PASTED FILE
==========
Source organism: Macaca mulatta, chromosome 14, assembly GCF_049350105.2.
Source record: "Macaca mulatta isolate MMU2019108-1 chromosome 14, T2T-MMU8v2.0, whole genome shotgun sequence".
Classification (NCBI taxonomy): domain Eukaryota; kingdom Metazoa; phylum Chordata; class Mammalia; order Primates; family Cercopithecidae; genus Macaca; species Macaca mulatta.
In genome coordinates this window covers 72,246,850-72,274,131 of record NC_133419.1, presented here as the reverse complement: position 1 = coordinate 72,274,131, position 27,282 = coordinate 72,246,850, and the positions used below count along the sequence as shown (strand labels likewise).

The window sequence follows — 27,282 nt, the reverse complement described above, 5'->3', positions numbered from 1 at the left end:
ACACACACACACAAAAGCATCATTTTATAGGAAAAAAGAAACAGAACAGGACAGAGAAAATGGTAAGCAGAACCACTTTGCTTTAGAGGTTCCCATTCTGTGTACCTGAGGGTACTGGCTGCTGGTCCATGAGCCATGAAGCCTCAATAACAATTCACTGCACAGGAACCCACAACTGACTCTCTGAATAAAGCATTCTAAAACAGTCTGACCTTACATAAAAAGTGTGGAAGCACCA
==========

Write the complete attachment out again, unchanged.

Source organism: Macaca mulatta, chromosome 14, assembly GCF_049350105.2.
Source record: "Macaca mulatta isolate MMU2019108-1 chromosome 14, T2T-MMU8v2.0, whole genome shotgun sequence".
Classification (NCBI taxonomy): domain Eukaryota; kingdom Metazoa; phylum Chordata; class Mammalia; order Primates; family Cercopithecidae; genus Macaca; species Macaca mulatta.
In genome coordinates this window covers 72,246,850-72,274,131 of record NC_133419.1, presented here as the reverse complement: position 1 = coordinate 72,274,131, position 27,282 = coordinate 72,246,850, and the positions used below count along the sequence as shown (strand labels likewise).

The window sequence follows — 27,282 nt, the reverse complement described above, 5'->3', positions numbered from 1 at the left end:
ACACACACACACAAAAGCATCATTTTATAGGAAAAAAGAAACAGAACAGGACAGAGAAAATGGTAAGCAGAACCACTTTGCTTTAGAGGTTCCCATTCTGTGTACCTGAGGGTACTGGCTGCTGGTCCATGAGCCATGAAGCCTCAATAACAATTCACTGCACAGGAACCCACAACTGACTCTCTGAATAAAGCATTCTAAAACAGTCTGACCTTACATAAAAAGTGTGGAAGCACCA